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  • Writer's pictureDave Nemo

Musical Milestone 004: Car-Tunes

If it's true that we sing about the things we love, we sure must love cars. Songs about the automobile go back just about as far as the horseless carriage itself. The 1950's are known as the "Golden Age of the Automobile," but songs about cars go all the way back to the turn of the 20th century. It didn't take long for us to identify with the car we drove. Sure, expensive touring cars were a status symbol, but even the humble Model T became a "member of the family."

Car-tunes go back to the earliest days of recording technology. General Motors purchased Oldsmobile in 1908. In 1909, Billy Murray recorded a song that we still know today. Give a listen to "In My Merry Oldsmobile."

The Ford was a popular make to sing about because it was so affordable and accessible. "You Can't Afford to Marry If You Can't Afford a Ford" by Jack Frost from 1915, tells the tale of Percy and Mary. She says she won't marry a man without a machine. Keep in mind that by 1915, Model T's sold for about $350 which is just under $8,000 in today's dollars.

We'll linger in Ford country for one more car-tune recorded in 1915. It's another by Billy Murray--who wasn't necessarily married to that Oldsmobile. Listen to "The Little Ford Rambled Right Along," and you'll get a feel for how folks felt about their "everyman's car."

We had other things to think and sing about in the 1930's--and that goes for the 40's as well--but after WWII, we stretched out a bit and took to the road in a big way. We developed the subdivision, which meant that to get to the city, you drove. Roadside attractions, diners, the motel, and the sheer joy of simply taking a Sunday drive made the highway part of our extended back yards.

In the 50's rock and roll was being developed out of the melding of country western, rockabilly, and rhythm and blues. That left room for what we call novelty songs. It didn't matter too much what style the song was in if it was funny with some type of message that teens in love with cars could relate to. "Hot Rod Race" by Ramblin' Jimmie Dolan from 1951 is a good example. It hit all the buttons and had wide appeal in all camps.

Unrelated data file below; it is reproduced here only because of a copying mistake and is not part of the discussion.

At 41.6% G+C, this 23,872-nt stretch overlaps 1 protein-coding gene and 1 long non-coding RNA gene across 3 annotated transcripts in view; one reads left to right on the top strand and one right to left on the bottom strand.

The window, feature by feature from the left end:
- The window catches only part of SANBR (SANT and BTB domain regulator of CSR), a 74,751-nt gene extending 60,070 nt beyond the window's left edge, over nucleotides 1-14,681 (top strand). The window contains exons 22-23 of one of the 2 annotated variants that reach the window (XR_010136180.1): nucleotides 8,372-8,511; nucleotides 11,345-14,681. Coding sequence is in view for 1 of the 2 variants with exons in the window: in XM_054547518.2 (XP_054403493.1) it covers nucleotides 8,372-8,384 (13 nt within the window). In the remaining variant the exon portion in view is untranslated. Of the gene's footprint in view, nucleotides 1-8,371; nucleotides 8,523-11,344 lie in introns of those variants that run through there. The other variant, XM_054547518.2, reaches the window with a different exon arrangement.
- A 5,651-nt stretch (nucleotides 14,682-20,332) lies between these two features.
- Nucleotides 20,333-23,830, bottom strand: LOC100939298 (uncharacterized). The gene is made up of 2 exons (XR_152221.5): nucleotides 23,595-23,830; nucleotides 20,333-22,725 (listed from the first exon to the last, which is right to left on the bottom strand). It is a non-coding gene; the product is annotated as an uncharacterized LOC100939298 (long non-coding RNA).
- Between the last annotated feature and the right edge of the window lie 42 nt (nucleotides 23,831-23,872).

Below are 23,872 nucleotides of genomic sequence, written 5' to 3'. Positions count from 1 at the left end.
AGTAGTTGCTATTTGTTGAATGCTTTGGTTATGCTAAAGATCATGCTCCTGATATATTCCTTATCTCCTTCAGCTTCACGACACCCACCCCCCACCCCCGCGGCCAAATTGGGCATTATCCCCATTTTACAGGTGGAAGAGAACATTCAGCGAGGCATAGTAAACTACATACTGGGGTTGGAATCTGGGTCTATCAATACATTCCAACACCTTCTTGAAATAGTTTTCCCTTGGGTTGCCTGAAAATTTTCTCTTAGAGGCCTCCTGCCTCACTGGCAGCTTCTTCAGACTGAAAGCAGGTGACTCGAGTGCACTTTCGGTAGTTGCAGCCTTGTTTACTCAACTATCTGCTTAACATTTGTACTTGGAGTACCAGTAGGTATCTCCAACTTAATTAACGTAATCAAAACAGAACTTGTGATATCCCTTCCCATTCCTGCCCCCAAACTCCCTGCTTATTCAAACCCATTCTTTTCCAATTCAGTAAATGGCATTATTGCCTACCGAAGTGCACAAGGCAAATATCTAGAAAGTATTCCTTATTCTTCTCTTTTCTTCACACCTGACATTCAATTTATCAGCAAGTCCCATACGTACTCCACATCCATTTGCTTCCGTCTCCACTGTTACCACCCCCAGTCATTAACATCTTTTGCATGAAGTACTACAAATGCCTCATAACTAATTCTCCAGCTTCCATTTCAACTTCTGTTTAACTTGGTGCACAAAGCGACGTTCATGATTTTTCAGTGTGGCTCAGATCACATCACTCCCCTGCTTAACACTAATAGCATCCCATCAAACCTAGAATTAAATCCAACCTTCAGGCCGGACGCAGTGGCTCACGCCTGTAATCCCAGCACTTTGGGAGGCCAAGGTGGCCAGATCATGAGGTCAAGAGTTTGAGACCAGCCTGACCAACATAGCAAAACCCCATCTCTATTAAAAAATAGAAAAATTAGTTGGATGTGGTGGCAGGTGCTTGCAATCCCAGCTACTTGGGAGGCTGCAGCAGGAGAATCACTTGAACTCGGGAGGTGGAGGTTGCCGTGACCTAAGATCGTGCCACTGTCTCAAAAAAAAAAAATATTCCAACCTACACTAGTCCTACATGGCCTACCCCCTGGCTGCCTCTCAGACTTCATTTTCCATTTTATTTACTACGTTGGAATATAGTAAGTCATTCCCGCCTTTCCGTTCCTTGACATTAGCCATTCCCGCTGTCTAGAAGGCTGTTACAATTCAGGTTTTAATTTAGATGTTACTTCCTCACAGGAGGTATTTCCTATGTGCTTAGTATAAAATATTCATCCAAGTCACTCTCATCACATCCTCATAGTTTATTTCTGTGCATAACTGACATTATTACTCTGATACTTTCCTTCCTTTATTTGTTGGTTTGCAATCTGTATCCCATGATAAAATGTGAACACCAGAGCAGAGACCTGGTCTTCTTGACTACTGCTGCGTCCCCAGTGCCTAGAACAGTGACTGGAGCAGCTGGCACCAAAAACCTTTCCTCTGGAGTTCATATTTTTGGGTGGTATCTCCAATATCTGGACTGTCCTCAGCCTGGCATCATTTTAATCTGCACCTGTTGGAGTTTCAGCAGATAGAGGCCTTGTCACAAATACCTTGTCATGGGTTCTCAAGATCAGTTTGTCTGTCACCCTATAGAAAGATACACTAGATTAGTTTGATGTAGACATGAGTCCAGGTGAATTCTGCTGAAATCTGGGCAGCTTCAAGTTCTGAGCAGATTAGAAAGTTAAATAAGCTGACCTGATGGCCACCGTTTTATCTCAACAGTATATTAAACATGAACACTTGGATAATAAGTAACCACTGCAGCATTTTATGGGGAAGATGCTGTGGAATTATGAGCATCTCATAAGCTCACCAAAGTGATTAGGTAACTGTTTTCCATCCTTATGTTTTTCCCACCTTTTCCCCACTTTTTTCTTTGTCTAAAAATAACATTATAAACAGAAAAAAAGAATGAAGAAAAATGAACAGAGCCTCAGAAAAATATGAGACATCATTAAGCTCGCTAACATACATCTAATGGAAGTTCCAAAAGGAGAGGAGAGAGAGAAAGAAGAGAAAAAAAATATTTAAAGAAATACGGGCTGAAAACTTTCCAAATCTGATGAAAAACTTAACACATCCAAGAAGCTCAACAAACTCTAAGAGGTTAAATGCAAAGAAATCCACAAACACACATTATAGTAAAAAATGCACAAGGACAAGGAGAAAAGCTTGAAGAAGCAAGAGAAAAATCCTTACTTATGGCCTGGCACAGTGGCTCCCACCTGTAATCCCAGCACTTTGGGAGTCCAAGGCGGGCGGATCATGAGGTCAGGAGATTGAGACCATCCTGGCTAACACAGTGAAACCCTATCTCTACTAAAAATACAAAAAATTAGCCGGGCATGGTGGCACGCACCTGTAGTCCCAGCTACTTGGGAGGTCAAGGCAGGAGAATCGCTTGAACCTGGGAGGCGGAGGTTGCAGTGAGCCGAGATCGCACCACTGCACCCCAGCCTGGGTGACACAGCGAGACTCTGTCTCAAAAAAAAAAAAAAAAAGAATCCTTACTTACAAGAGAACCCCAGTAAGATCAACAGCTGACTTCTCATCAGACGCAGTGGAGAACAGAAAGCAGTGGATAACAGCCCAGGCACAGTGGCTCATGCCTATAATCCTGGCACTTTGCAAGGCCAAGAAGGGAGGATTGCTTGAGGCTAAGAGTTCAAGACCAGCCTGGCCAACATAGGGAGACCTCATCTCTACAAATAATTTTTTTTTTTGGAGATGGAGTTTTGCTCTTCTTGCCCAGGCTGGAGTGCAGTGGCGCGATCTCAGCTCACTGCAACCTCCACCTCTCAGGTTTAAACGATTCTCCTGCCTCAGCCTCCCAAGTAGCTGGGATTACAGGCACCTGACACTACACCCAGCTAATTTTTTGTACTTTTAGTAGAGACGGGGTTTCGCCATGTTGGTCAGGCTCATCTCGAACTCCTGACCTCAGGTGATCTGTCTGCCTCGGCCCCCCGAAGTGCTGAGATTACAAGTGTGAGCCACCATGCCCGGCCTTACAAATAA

There's that Ford again! But what about Chevy? Chevy ranks with Mercedes-Benz, Cadillac, Jeep, Dodge and Ford as one of the most sung about cars of all time. One of the most popular songs about the Chevy was actually a commercial done by Dinah Shore in the 50's, "See The U.S.A. In Your Chevrolet."

So, we fell in love with the automobile right from the start, and the 50's decade was the Golden Age of the Automobile. But the golden age for songs about cars has to be the 60's.

Sure, most songs were about girls, but lots of them were in cars, sometimes with tragic results. Think of Mark Denning's "Teen Angel" from 1960. And tragedy struck hard in J. Frank Wilson's poignant 1964 classic "Last Kiss."

But let's burn some rubber, leave the tragic behind, and get behind the wheel of Charlie Ryan's "Hot Rod Lincoln." Charlie Ryan was a country/rockabilly artist who toured with top country acts like Johnny Horton and Jim Reeves. His "Hot Rod Lincoln" was a hit on both country and rock charts--a good example of songs that bridge the style gap mentioned earlier. (Notice the horn played by the steel guitar.) It also bridged the generation gap with remakes by Johnny Bond, aimed strictly at the country music audience, and Commander Cody and the Lost Planet Airmen's remake done in 1971, the most successful version. (No steel guitar on this one.)

Well, we've run out of change for the meter--and the jukebox--so we'll leave you with a car-tune that bridges every gap imaginable. Johnny Cash's song about his psycho-billy Cadillac, "One Piece At A Time." Written by Wayne Kemp, it's a song about a car that didn't really exist; that is, until, the record company found Bruce Fitzpatrick, who owned a salvage yard in Nashville. Bruce built the car based on the lyrics and it was put in a place of prominence at the House Of Cash Museum.

I said we'd leave the tragic behind but when the museum closed, Bruce Fitzpatrick towed that psycho-billy Cadillac back to his salvage yard and crushed it. And we were crushed.


Cover photo by Mink Mingle on Unsplash


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